President Christian highlighted several areas he’d appreciate that the Forum Fisheries Committee discuss when they convene on May 6th, 2019, including integrating fisheries into other sectors, with an emphasis on sustainable economic development, as well as collaboration on ensuring all stakeholders involved in fisheries—particularly those most vulnerable to exploitation, such as fishing aggregate device (FAD) watchers who, in other countries’ waters, can be at sea for months with virtually no external contact or resources—are treated fairly. “I wish the FSM could declare that to be human rights abuses,” the President said.

    Director-General Dr. Tupou-Roosen appreciated that President Christian “highlighted a very important area,” adding that FFA is looking internally to determine what can be adopted as regional standards, to include labor conditions.

    Finally, President Christian requested FFA’s assistance in acquiring additional patrol boats for the FSM, as well as all other large ocean states. “The economic zone of the FSM isn’t going to shrink…it’s going to continue to be about two million square miles.” While EM will improve the FSM’s capacity to limit IUU fishing, President Christian noted “we have to have the tools to get ourselves there [to enforce the law].”

    “Thank you for raising that…we understand the challenge of the sheer size of our economic exclusive zones,” said Director-General Dr. Tupou-Roosen.

    “Your qualifications and your experience are why I supported your nomination as Director-General…I look to you [and FFA] to continue to provide us help in improving our ability to guard our fisheries initiatives,” said President Christian. The FSM National Government has faith in the leadership capacity of Director-General Dr. Tupou-Roosen,  who has 20 years of fisheries experience with some key achievements including leading the drafting group on revised texts of the U.S. Tuna Treaty, and driving the successful implementation of the multilateral Niue Treaty Subsidiary Agreement.

    The 110th Forum Fisheries Committee meeting to take place in Pohnpei State from May 6th to May 10th, 2019 approximately coincides with the 40th anniversary of the FFA. The FSM National Government is honored to host FFA officials and stakeholders, and recognizes that the FFA remains a symbol of regional solidarity and regional cooperation.

    To learn more about FFA, visit their website at:

    Department of Education Helps Schools Make Data-Based Decisions with New Student Information System

    FSM Information Services

    Press Release

    Department of Education Helps Schools Make Data-Based Decisions with New Student Information System

    PALIKIR, Pohnpei—The National Department of Education (NDOE) for the Federated States of Micronesia (FSM) is making big strides in improving the capacity for schools in the State Departments of Education (SDOE) in Yap, Chuuk, Pohnpei, and Kosrae through the development and implementation of the Federated States of Micronesia Student Information System (FedSIS).

    Schools throughout the Nation are mandated to report data such as teacher attendance, student attendance, student grades, and more. Historically, most teachers and schools throughout the FSM created their own documents and forms to record the required data—by contrast, FedSIS standardizes data collection practices at the school-site level. FedSIS helps a school to manage their data in their day-to-day operations by offering a centralized tool to help teachers and principals collect and report information. Its feature-rich composition includes the capacity to automatically generate student report cards and provide easy-to-understand charts on individuals, classrooms, and aggregate school attendance and GPAs and more, which is useful both for managerial decision-making on behalf of principals as well as for reporting data to parents and SDOEs.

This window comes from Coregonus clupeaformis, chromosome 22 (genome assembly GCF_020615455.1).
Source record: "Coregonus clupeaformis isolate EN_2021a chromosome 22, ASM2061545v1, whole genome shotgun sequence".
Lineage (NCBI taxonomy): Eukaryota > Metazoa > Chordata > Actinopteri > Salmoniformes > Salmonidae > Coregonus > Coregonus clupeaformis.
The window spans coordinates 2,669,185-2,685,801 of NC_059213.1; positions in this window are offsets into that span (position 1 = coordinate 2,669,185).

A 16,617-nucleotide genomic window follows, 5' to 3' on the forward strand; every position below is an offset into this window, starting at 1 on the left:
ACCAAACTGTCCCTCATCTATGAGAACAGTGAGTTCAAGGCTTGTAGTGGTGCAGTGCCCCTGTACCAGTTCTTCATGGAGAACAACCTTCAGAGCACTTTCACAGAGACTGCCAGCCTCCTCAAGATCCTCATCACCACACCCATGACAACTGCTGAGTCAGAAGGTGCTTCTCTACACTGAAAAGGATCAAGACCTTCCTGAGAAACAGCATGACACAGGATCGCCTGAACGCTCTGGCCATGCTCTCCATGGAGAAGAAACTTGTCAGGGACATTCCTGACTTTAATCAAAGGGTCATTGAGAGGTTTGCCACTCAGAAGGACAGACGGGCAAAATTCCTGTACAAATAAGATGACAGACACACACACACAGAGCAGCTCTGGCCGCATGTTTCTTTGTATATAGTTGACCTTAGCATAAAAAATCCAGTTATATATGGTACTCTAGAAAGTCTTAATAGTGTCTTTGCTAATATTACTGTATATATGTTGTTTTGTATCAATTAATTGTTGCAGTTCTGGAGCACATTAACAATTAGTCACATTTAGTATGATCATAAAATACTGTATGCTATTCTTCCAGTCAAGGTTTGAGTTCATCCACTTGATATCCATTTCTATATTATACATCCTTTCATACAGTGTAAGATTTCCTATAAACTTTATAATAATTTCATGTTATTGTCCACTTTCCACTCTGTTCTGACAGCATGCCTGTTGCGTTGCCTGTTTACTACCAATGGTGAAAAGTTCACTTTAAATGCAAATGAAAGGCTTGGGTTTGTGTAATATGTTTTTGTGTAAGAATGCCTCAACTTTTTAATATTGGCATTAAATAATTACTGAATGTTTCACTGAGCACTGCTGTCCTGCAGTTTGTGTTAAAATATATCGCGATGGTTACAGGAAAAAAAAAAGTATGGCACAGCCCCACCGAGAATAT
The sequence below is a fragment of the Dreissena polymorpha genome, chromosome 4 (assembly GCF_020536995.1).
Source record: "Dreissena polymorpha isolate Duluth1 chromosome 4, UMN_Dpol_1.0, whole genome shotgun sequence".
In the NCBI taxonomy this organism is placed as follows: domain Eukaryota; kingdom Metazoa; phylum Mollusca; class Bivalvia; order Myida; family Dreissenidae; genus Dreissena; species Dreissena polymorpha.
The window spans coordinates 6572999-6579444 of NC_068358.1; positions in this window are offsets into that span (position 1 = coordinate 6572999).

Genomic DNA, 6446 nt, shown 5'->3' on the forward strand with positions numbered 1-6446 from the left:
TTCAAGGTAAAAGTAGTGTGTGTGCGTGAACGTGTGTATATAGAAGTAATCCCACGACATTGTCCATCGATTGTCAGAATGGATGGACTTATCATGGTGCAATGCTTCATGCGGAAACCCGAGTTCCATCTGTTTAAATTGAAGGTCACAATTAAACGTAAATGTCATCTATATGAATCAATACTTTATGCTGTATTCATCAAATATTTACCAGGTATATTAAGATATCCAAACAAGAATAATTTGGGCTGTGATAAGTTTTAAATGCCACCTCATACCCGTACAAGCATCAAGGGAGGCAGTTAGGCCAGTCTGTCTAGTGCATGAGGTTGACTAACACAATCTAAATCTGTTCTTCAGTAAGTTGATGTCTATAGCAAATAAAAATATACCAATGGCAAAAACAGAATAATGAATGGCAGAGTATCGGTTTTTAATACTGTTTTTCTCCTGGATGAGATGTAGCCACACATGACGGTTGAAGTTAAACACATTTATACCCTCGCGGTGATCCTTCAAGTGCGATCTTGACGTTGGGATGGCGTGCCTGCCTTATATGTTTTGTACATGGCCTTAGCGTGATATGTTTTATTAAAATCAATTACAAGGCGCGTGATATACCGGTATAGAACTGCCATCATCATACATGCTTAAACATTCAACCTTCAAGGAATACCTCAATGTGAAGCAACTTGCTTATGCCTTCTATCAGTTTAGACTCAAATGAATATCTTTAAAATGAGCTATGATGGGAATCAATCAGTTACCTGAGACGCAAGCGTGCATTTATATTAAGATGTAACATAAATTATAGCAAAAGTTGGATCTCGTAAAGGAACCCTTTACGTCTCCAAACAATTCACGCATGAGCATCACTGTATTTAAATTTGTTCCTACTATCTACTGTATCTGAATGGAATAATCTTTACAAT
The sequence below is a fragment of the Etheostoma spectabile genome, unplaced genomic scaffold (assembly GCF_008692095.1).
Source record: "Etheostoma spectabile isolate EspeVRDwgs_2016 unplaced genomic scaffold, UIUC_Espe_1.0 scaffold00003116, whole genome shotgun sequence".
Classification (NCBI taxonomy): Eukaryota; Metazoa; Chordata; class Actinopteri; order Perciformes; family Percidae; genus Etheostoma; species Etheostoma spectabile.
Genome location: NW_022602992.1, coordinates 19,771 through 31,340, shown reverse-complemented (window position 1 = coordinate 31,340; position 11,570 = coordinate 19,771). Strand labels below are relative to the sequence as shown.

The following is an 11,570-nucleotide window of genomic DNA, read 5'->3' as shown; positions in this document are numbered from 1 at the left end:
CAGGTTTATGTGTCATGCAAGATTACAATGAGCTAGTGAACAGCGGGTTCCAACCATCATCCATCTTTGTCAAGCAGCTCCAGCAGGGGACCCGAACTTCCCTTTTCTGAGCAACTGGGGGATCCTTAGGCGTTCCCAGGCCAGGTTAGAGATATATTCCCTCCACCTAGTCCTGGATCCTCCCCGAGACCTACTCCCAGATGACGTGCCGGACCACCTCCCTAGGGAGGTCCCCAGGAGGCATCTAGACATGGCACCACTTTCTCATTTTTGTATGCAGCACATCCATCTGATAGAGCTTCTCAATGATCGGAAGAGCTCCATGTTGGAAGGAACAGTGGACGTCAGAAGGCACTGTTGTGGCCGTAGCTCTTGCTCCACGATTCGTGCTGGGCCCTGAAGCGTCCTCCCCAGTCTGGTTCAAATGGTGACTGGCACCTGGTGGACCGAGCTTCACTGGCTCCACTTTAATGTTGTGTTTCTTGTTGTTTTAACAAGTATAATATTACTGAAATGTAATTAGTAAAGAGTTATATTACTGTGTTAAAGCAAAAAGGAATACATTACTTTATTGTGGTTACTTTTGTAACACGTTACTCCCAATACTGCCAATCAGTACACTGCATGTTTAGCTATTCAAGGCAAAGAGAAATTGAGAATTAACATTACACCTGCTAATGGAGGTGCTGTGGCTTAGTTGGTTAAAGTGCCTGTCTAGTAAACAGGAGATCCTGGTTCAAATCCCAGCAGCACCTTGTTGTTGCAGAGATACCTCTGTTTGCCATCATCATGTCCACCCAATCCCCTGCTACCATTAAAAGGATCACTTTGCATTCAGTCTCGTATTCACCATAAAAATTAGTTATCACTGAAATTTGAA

Following initial training in July, August, and September 2018, presently 19 schools in the FSM are trained to use FedSIS to input, archive, and report school data. These include schools in urban areas such as in Weno (Chuuk State), as well as remote schools such as in Moch and Weipat (Mortlock Islands and Northwest Islands respectively). With additional proposed trainings to begin in April and May 2019, and more on-going training and support for the foreseeable future, the NDOE is expecting more schools will migrate to using the FedSIS.

    “It’s based on OpenSIS, a free open source software,” said Weison Weital, Management Information Specialist at NDOE. “It’s been customized to [FSM’s] needs, and some efforts are in turn released to the community.” Mr. Weital discussed how there is a five-year Master Plan for improving data management at NDOE, and 2019 is the second year of the plan. “We’re [intending] that by the end of the five year plan to have all urban schools on main islands with internet connections using it.”

    Mr. Weital also explained that there are also efforts to support remote schools using stand-alone mini education servers running FedSIS and other educational resources, though this is more challenging.

    It is hoped that as more schools use FedSIS and know how it works, in turn more schools will become interested—and that will increase the network of teachers and principals who understand the tool and can train others.

    Data from the school-centered FedSIS, in addition to other data management tools, feed into the aggregate database called Federated States of Micronesia Education Management Information System (FedEMIS). Whereas an individual school can use FedSIS for data collection and analysis in their own community, FedEMIS can be used by schools and the SDOEs for comparing/contrasting FSM School Accreditation data, enrollment data, National Minimum Competency Test (NMCT) data, and more. This aggregate FSM-wide data is compiled into annual Data Digest reports, the first of which is available here: